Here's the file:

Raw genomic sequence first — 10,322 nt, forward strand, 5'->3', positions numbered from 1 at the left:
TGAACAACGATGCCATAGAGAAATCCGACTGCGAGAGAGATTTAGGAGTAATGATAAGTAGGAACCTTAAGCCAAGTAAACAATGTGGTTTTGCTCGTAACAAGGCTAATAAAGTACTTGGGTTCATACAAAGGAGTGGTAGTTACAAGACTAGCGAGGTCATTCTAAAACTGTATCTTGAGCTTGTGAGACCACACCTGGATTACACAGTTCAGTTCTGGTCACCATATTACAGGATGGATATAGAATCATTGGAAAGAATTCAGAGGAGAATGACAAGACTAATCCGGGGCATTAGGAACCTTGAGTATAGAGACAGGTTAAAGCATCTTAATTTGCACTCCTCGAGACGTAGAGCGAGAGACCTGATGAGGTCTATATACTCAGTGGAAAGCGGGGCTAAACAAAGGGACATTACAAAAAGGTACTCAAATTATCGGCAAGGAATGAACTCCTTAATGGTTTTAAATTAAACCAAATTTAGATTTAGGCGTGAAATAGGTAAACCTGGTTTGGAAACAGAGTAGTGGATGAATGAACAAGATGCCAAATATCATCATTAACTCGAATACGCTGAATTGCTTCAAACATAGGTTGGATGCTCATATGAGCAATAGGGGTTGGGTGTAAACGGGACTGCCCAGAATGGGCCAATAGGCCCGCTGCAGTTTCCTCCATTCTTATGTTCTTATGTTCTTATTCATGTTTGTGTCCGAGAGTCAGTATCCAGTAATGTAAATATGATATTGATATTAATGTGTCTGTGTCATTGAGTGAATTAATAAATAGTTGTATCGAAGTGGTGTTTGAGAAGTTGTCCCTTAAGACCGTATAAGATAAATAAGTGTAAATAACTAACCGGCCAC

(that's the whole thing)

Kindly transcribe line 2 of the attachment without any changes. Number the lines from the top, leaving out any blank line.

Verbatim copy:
TGAACAACGATGCCATAGAGAAATCCGACTGCGAGAGAGATTTAGGAGTAATGATAAGTAGGAACCTTAAGCCAAGTAAACAATGTGGTTTTGCTCGTAACAAGGCTAATAAAGTACTTGGGTTCATACAAAGGAGTGGTAGTTACAAGACTAGCGAGGTCATTCTAAAACTGTATCTTGAGCTTGTGAGACCACACCTGGATTACACAGTTCAGTTCTGGTCACCATATTACAGGATGGATATAGAATCATTGGAAAGAATTCAGAGGAGAATGACAAGACTAATCCGGGGCATTAGGAACCTTGAGTATAGAGACAGGTTAAAGCATCTTAATTTGCACTCCTCGAGACGTAGAGCGAGAGACCTGATGAGGTCTATATACTCAGTGGAAAGCGGGGCTAAACAAAGGGACATTACAAAAAGGTACTCAAATTATCGGCAAGGAATGAACTCCTTAATGGTTTTAAATTAAACCAAATTTAGATTTAGGCGTGAAATAGGTAAACCTGGTTTGGAAACAGAGTAGTGGATGAATGAACAAGATGCCAAATATCATCATTAACTCGAATACGCTGAATTGCTTCAAACATAGGTTGGATGCTCATATGAGCAATAGGGGTTGGGTGTAAACGGGACTGCCCAGAATGGGCCAATAGGCCCGCTGCAGTTTCCTCCATTCTTATGTTCTTATGTTCTTATTCATGTTTGTGTCCGAGAGTCAGTATCCAGTAATGTAAATATGATATTGATATTAATGTGTCTGTGTCATTGAGTGAATTAATAAATAGTTGTATCGAAGTGGTGTTTGAGAAGTTGTCCCTTAAGACCGTATAAGATAAATAAGTGTAAATAACTAACCGGCCAC